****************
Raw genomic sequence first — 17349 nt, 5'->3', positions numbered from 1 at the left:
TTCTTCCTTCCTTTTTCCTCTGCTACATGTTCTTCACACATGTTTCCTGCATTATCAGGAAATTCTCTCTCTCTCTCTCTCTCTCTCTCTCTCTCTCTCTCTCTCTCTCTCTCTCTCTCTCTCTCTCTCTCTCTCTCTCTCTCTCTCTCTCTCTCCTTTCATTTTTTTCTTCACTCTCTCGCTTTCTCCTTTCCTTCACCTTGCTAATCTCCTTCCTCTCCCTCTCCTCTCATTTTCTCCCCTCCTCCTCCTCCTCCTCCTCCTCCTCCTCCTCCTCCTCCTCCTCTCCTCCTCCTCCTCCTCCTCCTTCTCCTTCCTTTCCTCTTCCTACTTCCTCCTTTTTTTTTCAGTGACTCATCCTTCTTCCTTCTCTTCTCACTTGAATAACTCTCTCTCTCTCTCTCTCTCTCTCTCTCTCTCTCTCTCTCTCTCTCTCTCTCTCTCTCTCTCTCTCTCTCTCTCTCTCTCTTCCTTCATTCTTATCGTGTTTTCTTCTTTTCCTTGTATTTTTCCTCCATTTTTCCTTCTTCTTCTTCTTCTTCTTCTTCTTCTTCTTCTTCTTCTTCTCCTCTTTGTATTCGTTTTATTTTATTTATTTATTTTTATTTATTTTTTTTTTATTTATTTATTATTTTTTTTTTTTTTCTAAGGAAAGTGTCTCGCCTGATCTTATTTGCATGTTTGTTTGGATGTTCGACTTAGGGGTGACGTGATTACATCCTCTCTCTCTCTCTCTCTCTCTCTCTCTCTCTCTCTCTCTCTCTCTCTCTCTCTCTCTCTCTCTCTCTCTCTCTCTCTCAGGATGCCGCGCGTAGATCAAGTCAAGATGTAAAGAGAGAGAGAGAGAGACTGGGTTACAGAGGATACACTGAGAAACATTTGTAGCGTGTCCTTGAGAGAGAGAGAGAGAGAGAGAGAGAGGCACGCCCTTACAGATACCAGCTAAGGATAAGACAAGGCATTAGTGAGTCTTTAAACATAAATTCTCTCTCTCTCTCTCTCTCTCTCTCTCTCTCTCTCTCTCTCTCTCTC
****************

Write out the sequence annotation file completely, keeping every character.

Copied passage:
Raw genomic sequence first — 17349 nt, 5'->3', positions numbered from 1 at the left:
TTCTTCCTTCCTTTTTCCTCTGCTACATGTTCTTCACACATGTTTCCTGCATTATCAGGAAATTCTCTCTCTCTCTCTCTCTCTCTCTCTCTCTCTCTCTCTCTCTCTCTCTCTCTCTCTCTCTCTCTCTCTCTCTCTCTCTCTCTCTCTCTCTCCTTTCATTTTTTTCTTCACTCTCTCGCTTTCTCCTTTCCTTCACCTTGCTAATCTCCTTCCTCTCCCTCTCCTCTCATTTTCTCCCCTCCTCCTCCTCCTCCTCCTCCTCCTCCTCCTCCTCCTCCTCCTCTCCTCCTCCTCCTCCTCCTCCTTCTCCTTCCTTTCCTCTTCCTACTTCCTCCTTTTTTTTTCAGTGACTCATCCTTCTTCCTTCTCTTCTCACTTGAATAACTCTCTCTCTCTCTCTCTCTCTCTCTCTCTCTCTCTCTCTCTCTCTCTCTCTCTCTCTCTCTCTCTCTCTCTCTCTCTCTCTTCCTTCATTCTTATCGTGTTTTCTTCTTTTCCTTGTATTTTTCCTCCATTTTTCCTTCTTCTTCTTCTTCTTCTTCTTCTTCTTCTTCTTCTTCTTCTCCTCTTTGTATTCGTTTTATTTTATTTATTTATTTTTATTTATTTTTTTTTTATTTATTTATTATTTTTTTTTTTTTTCTAAGGAAAGTGTCTCGCCTGATCTTATTTGCATGTTTGTTTGGATGTTCGACTTAGGGGTGACGTGATTACATCCTCTCTCTCTCTCTCTCTCTCTCTCTCTCTCTCTCTCTCTCTCTCTCTCTCTCTCTCTCTCTCTCTCTCTCTCTCTCTCAGGATGCCGCGCGTAGATCAAGTCAAGATGTAAAGAGAGAGAGAGAGAGACTGGGTTACAGAGGATACACTGAGAAACATTTGTAGCGTGTCCTTGAGAGAGAGAGAGAGAGAGAGAGAGAGGCACGCCCTTACAGATACCAGCTAAGGATAAGACAAGGCATTAGTGAGTCTTTAAACATAAATTCTCTCTCTCTCTCTCTCTCTCTCTCTCTCTCTCTCTCTCTCTCTCTC